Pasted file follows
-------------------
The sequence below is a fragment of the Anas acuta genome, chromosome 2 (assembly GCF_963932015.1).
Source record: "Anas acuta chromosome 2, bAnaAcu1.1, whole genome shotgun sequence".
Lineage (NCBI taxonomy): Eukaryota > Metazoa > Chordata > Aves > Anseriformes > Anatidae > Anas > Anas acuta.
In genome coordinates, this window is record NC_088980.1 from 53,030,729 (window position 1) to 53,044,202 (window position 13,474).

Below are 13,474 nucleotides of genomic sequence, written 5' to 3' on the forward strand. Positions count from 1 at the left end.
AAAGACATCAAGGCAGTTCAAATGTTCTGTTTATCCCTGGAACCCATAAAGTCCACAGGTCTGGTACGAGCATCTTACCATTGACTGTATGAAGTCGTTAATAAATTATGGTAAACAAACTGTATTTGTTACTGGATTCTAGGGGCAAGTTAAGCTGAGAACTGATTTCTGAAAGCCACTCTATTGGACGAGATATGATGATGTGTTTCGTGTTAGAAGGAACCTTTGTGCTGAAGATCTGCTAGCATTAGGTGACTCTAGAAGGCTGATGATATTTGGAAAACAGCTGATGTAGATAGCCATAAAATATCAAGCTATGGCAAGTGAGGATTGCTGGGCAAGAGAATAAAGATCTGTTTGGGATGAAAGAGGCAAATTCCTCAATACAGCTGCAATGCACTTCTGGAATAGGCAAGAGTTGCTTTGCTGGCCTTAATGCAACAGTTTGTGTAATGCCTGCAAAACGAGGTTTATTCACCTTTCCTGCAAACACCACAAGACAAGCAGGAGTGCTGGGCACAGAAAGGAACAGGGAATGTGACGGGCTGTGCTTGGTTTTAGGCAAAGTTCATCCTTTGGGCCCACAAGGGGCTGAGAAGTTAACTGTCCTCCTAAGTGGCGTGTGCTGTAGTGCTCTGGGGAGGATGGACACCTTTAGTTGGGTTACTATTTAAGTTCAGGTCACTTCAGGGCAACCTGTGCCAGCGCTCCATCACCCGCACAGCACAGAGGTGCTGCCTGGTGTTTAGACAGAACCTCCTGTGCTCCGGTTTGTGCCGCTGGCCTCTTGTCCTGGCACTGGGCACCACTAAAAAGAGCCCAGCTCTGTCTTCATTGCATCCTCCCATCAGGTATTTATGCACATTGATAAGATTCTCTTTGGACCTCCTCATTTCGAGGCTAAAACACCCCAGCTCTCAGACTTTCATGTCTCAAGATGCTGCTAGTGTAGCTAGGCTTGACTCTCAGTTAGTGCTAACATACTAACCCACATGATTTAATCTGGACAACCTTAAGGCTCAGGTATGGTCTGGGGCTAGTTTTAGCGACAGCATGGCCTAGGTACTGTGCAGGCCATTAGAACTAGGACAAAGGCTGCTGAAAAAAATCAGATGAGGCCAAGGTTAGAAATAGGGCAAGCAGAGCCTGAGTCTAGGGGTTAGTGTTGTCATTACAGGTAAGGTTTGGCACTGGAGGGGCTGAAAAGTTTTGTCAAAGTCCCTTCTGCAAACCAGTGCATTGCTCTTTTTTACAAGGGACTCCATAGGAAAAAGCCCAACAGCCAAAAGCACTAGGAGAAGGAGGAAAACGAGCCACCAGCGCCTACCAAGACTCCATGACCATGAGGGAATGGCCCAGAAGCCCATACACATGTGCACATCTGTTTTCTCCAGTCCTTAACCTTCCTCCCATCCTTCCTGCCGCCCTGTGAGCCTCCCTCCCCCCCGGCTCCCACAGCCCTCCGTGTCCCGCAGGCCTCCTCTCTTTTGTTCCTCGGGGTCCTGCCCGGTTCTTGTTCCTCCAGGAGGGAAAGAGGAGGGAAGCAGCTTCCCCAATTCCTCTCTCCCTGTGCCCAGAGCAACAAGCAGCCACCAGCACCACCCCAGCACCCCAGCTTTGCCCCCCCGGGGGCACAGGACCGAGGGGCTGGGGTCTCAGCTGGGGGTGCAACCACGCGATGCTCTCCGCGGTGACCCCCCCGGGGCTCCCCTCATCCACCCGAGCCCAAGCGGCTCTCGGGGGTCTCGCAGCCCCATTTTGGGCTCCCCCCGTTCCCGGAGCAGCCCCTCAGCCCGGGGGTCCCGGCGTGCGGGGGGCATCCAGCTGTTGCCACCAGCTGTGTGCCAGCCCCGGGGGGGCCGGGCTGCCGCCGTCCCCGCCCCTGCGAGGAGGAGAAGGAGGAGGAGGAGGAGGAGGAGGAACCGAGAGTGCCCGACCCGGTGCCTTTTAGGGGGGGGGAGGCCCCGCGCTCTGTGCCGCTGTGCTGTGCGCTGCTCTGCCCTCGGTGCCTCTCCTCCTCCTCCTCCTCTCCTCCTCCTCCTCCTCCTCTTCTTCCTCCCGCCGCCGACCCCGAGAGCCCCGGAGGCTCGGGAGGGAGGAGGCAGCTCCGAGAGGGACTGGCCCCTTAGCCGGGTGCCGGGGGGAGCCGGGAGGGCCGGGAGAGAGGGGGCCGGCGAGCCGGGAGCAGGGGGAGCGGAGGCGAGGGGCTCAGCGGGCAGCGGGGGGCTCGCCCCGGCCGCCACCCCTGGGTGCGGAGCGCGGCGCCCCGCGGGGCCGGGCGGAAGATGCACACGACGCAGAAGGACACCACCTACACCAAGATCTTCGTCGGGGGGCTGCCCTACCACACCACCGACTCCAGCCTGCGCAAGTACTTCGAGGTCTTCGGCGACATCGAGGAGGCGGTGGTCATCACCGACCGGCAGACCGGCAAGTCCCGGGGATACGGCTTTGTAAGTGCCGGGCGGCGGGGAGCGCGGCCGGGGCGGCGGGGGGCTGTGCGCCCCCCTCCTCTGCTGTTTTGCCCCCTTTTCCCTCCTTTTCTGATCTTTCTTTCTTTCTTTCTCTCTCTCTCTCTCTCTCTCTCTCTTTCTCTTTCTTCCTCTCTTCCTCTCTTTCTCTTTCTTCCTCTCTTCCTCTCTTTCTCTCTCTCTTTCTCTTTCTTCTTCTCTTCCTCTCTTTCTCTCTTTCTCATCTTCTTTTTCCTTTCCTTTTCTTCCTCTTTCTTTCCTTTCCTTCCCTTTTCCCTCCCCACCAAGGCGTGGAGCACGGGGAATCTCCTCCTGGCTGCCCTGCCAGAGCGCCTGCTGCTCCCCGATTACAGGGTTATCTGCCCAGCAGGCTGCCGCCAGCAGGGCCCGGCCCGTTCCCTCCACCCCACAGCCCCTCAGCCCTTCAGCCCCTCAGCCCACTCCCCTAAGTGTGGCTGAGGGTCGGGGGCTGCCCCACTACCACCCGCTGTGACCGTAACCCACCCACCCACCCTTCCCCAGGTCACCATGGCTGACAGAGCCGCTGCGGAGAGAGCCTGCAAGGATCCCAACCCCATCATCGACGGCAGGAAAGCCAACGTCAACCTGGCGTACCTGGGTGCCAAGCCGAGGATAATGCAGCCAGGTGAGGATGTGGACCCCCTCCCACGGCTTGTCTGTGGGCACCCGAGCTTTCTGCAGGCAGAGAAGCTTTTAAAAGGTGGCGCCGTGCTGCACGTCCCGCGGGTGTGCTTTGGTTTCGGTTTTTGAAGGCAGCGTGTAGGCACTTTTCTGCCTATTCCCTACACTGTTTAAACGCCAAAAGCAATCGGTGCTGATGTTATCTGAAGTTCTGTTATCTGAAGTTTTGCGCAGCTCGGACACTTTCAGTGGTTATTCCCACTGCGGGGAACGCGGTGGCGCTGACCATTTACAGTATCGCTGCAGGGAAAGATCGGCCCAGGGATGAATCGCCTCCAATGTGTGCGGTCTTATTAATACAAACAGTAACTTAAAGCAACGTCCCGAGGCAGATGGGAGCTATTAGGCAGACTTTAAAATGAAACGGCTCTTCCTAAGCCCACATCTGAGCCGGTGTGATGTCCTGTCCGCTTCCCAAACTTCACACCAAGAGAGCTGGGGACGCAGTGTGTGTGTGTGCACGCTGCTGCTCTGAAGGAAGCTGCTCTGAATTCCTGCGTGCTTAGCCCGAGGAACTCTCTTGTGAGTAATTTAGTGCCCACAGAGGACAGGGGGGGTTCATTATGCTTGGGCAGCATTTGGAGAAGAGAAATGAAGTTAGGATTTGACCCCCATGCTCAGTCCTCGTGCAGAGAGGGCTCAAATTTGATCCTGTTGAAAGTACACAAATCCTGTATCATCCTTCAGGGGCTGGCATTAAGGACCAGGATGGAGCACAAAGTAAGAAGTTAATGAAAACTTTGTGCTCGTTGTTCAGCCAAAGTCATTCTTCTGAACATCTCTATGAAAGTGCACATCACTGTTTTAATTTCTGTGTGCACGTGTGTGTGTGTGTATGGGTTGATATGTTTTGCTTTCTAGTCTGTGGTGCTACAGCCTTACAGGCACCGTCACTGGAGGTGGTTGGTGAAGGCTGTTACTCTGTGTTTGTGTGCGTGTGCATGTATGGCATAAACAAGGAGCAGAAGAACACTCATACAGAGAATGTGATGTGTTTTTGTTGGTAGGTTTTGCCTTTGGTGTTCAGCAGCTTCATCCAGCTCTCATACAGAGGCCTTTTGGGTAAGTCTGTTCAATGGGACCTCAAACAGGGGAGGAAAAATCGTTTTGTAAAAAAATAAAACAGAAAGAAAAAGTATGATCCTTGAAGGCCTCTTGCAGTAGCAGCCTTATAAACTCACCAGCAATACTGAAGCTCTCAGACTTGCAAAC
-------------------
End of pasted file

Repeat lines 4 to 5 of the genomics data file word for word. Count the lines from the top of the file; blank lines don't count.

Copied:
In genome coordinates, this window is record NC_088980.1 from 53,030,729 (window position 1) to 53,044,202 (window position 13,474).

Below are 13,474 nucleotides of genomic sequence, written 5' to 3' on the forward strand. Positions count from 1 at the left end.